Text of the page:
Martin Seligman, the father of the field of positive psychology, famously said in a 1999 speech that “psychology was half-baked.”
He was referring to the fact that psychology up to that point had really focused just on mental illness and on repairing damage. He then said, “…that’s only half of it. The other side’s unbaked, the side of strength, the side of what we’re good at.”
Seligman was ushering in a whole new era for psychology, one that focuses on more than mental illness, one that actually works to help people live more fulfilling lives.
For years, the world of psychology focused on getting people functional, but not flourishing. That changed dramatically over the past 20 years through the work in positive psychology of people like Seligman, Daniel Kahneman, Carol Dweck, Ed Diener and many more.
Jonathan Fields has long been an amateur positive psychologist of sorts. He’s been a wall street lawyer, a personal trainer, a successful gym owner, an entrepreneur, author, and media producer. Maybe you’ve heard of Jonathan through his Good Life Project podcast or YouTube interviews. Through all of his work, Jonathan has always been pulled back to the central idea of what makes a truly good life.
Jonathan’s last book Uncertainty: Turning Fear and Doubt into Fuel for Brilliance, was named the top personal development book in 2011 by 800-CEO-READ.
His new book How to Live a Good Life sports a bold title, and promise. Can instructions for living a good life really be boiled down into one simple book?
I had a chance to read Jonathan’s book before it came out this week, and I sat down with Jonathan for an interview about his new book and more.
What I discovered in our conversation and through the book is that living a good life shares a lot of similarities with building a business. They’re each actually fairly easy to explain, but they each take years to master. Years of practice, focus and dedication.
In Jonathan’s new book, he only needs about 30 pages to explain his framework for living a good life. He uses the concept of three essential “good life buckets:” contribution, connection and vitality. The framework is easy to explain, and in the rest of the book Jonathan shares 30 daily exercises you can use to fill each of your buckets.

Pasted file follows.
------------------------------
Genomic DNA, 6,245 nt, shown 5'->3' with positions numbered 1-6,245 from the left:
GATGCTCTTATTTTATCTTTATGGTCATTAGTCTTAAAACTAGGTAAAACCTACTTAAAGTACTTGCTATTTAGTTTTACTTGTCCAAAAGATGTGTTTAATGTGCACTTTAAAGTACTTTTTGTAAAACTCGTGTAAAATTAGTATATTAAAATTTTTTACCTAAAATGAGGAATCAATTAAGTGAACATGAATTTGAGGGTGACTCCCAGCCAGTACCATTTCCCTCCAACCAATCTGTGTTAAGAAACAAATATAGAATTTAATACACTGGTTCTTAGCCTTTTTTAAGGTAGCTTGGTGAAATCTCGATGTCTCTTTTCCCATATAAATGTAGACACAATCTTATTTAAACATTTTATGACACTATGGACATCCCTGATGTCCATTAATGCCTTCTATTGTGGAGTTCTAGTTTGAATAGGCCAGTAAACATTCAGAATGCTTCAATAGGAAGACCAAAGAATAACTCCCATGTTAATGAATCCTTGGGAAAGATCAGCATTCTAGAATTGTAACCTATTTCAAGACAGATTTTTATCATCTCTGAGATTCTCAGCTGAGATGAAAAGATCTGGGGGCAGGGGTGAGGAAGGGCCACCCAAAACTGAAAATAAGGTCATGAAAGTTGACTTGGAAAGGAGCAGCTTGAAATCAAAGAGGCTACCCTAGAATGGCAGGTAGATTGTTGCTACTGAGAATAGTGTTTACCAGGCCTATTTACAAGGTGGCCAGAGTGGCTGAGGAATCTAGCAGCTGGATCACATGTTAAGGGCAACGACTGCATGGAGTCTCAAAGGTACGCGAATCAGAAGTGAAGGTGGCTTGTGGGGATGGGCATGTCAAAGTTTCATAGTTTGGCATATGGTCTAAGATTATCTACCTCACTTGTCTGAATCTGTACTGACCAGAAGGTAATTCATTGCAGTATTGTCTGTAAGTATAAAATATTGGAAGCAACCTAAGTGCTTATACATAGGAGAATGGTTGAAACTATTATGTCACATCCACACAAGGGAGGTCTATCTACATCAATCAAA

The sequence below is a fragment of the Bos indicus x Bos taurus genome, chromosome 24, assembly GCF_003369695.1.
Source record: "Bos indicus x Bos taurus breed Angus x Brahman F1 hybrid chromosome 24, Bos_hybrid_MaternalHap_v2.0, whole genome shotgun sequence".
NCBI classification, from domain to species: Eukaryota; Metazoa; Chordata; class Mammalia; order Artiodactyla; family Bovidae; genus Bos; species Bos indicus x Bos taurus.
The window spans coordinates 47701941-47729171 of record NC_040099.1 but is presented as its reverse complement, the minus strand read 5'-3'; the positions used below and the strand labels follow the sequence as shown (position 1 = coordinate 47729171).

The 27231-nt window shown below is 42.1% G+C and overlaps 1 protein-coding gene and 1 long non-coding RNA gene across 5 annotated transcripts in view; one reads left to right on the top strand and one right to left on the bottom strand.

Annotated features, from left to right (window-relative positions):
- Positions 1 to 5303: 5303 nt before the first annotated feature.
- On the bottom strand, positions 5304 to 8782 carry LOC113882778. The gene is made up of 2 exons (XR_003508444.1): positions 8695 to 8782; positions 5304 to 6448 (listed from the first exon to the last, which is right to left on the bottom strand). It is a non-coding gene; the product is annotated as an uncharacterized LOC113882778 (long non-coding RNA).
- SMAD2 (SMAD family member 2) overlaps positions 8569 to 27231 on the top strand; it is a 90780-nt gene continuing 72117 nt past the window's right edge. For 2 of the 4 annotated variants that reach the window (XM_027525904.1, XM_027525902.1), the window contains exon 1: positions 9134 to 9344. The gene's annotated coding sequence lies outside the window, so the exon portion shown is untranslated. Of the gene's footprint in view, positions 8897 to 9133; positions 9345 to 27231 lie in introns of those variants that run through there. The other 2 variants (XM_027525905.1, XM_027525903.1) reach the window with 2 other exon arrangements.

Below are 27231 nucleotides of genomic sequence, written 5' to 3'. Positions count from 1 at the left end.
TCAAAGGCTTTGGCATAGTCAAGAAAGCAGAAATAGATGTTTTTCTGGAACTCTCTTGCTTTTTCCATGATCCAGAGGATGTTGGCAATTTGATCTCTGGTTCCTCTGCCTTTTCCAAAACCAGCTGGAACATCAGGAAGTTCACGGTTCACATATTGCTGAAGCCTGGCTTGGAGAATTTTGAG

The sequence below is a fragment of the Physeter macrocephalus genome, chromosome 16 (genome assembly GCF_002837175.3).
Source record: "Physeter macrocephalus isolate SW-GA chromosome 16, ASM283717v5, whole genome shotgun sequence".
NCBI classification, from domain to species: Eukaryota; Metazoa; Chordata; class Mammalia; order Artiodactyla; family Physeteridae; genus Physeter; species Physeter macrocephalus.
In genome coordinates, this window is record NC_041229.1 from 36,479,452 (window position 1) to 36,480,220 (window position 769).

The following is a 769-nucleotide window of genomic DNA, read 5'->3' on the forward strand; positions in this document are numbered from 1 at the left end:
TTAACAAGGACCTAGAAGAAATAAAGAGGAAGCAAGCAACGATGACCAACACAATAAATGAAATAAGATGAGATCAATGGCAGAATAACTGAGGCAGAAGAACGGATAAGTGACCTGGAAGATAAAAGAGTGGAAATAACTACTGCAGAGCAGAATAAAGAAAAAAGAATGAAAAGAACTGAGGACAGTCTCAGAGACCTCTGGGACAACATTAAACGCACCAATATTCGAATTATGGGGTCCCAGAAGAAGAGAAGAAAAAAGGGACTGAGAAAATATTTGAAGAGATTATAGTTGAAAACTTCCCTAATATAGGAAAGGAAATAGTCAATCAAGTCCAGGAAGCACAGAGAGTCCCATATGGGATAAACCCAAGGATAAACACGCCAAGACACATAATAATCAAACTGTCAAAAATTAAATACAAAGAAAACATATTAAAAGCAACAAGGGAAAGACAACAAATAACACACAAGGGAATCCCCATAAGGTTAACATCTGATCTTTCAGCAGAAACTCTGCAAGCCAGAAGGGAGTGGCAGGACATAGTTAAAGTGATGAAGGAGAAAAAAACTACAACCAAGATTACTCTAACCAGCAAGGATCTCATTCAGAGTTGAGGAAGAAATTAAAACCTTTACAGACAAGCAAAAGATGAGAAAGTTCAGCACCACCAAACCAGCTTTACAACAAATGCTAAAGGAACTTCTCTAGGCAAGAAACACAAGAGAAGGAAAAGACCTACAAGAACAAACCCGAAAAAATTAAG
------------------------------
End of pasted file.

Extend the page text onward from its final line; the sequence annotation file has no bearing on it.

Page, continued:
Jonathan isn’t actually a big fan of the idea of “finding your life’s purpose.” He says it’s paralyzing for many people. Instead, it’s more effective to ask yourself “what can I do now with a sense of purpose?” We should seek to do something with purpose every day. Then, months or years down the road you’ll be able to connect the dots.
In this excerpt from our interview, Jonathan explains the three buckets, three simple rules for the buckets, and how to take a snapshot to determine how full each of your buckets is:
Hear Jonathan Fields’ Full Founder Story
In the full length version of this interview, published today as a Founder Story within the Fizzle Membership area, you’ll learn all about Jonathan’s entrepreneurial journey. You’ll hear why Jonathan decided to ditch his lucrative career as a wall street attorney to become a personal trainer. You’ll learn how he became a successful author and entrepreneur. Jonathan also shares how he built the Good Life Project into a podcast with over 300,000 listeners and a YouTube channel with over 5M video views.
Get Jonathan’s full Founder Story (along with 25 others, plus over 40 full-length courses on entrepreneurship) all as part of your free Fizzle trial membership. Join today for free »
The Top 10 Mistakes in Online Business
Every week we talk with entrepreneurs. We talk about what’s working and what isn’t. We talk about successes and failures. We spend time with complete newbies, seasoned veterans, and everything in between.
One topic that comes up over and over again with both groups is mistakes made in starting businesses. Newbies love to learn about mistakes so they can avoid them. Veterans love to talk about what they wish they had known when starting out.
These conversations have been fascinating, so we compiled a list of the 10 mistakes we hear most often into a nifty lil' guide. Get the 10 Most Common Mistakes in Starting an Online Business here »